HOW TO STOP WORRYING SOMEONE WILL LEAVE YOU; VIRGINIA, SINISTER
By: Danielle Unger
HOW TO STOP WORRYING SOMEONE WILL LEAVE YOU
The satisfaction of a search result autocompleting after four words. Perhaps more than paranoia, this is the human condition. Perhaps more than pathetic, you are human. The night before you fought, you knit him a scarf out of thick iridescent green wool. The stitching creating a coma of intention, a broken record of devotion. Putting fingers to work while the brain sorts it out, in infinitum. Creating a comfortable purgatory of industriousness. This color to match his eyes. The heft of the wool, potentially suffocating. The afternoon before you fought, you drove alone to an unfamiliar neighborhood, a quainter carbon-copy of a suburb. Ensconced in a faintly feline smelling couch, you expelled your nascent fears to a stranger. As prayer is a portal to dispose of transgression, may this therapeutic confession ward off jealous thoughts. The hypervigilance of a glance following a glance, the invisible yardstick you use to survey your love and other parties. The juxtaposition of your talents against his and those of all of your rivals forms a bloated venn diagram over your mind’s eye’s third eye. Now recollect how fear is a powerful compressor, that your shame is as unoriginal as salt. Remember that people are all just breathing in microbes, trying to make sense of one and other, mouths gaping in awe.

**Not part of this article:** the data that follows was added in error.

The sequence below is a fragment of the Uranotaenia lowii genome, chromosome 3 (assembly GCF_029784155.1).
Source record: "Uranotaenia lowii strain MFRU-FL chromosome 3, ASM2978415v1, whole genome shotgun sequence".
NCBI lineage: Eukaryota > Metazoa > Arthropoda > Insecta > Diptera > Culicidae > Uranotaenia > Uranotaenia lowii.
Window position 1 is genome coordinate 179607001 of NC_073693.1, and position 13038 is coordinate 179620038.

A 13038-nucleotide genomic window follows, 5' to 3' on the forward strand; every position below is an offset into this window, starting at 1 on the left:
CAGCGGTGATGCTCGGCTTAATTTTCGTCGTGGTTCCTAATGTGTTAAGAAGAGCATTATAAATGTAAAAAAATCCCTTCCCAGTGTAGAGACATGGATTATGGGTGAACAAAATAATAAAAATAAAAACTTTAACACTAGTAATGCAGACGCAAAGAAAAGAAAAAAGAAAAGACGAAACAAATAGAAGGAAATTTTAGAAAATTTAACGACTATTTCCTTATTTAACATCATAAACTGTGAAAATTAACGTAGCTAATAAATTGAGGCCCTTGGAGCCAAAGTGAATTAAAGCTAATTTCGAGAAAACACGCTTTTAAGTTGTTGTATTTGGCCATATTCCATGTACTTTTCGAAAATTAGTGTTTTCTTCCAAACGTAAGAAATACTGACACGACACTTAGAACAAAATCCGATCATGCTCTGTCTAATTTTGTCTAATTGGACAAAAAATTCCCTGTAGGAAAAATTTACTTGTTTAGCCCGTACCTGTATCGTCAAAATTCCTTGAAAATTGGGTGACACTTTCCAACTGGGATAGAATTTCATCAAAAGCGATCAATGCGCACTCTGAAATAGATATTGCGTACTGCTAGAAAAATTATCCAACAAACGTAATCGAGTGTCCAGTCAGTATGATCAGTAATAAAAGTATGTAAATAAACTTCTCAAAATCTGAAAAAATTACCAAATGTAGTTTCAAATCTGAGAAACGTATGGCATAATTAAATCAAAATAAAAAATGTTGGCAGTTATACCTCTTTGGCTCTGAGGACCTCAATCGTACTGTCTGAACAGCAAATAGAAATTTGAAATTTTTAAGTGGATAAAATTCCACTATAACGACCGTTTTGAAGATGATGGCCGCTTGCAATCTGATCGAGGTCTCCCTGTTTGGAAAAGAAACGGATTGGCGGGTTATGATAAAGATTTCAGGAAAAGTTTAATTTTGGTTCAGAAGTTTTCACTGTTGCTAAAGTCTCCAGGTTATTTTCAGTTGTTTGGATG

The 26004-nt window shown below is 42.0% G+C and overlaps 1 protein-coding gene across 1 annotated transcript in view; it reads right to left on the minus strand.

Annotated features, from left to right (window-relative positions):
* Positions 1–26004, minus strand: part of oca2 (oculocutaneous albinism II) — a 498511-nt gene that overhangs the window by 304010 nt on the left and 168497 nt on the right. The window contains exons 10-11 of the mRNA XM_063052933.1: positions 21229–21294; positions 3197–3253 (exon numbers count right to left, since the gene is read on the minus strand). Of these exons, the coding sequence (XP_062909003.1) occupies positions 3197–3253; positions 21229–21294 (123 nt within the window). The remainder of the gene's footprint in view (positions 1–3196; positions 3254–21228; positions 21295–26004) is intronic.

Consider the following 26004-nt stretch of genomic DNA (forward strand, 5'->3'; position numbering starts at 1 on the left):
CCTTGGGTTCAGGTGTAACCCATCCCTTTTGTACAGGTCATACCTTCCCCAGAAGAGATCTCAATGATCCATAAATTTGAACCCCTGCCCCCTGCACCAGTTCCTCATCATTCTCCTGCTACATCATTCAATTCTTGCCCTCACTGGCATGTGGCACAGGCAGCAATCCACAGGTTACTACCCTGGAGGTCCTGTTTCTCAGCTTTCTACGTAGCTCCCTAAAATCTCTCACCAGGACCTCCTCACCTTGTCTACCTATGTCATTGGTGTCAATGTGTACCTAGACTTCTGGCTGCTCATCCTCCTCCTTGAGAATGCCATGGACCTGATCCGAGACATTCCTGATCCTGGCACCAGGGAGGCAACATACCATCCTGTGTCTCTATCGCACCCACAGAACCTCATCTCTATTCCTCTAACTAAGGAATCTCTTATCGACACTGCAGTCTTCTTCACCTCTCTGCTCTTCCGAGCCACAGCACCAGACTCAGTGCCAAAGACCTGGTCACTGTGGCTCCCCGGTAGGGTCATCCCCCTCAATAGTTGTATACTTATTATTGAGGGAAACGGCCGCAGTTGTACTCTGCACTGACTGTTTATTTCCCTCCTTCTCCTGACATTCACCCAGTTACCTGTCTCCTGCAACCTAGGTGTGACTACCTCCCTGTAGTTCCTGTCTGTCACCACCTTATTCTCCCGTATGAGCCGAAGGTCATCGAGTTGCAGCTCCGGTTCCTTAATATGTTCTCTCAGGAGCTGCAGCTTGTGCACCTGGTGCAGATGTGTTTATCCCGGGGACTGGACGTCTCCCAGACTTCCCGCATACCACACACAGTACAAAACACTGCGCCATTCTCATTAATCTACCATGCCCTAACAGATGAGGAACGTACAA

She rides into the pitch black forest
in the backseat of a taxi cab,
a holiday tradition of lone nostalgia.
Awakening new fears
of witching hour drunk drivers,
as eyes scan the road’s
dizzying curves that took youth
in stride. Each year of high school,
there was another funeral
for a rural classmate who died this way.
When she enters the airport
she notes the gate agent’s ego
is out of tune with this setting:
Christmas Day in a barely southern town.
Single file lines at a pristine regional airport
and he’s double-taking everyone’s IDs
like an overzealous bouncer.
The security checkpoint is a simulation,
subliminal messaging to the reactionaries
that swoon over blue mountains
and dead slave-owning presidents.
Earlier in her trip home, during a bar stool reunion,
an old friend remarked that there is something eerie
in such a serene city center, a smug absence of malice
that shrouds alleyways in menace, the assumption
that silence and peace are synonymous. They ticked off names
of recently murdered local women by memory together
as they walked through an empty parking lot toward their cars.
Danielle is a poet, social worker and Daschund fan living in New Orleans Louisiana. Her work has appeared previously in Susie Magazine and Antigravity.
"In Virginia, Sinister I reflected on some of the dark undertones in my hometown of Charlottesville, Virginia after the alt-right rally of 2017 that made it infamous.
In How to Stop Worrying Someone Will Leave You, I tried to explore the interior experience of jealousy in a humanizing way."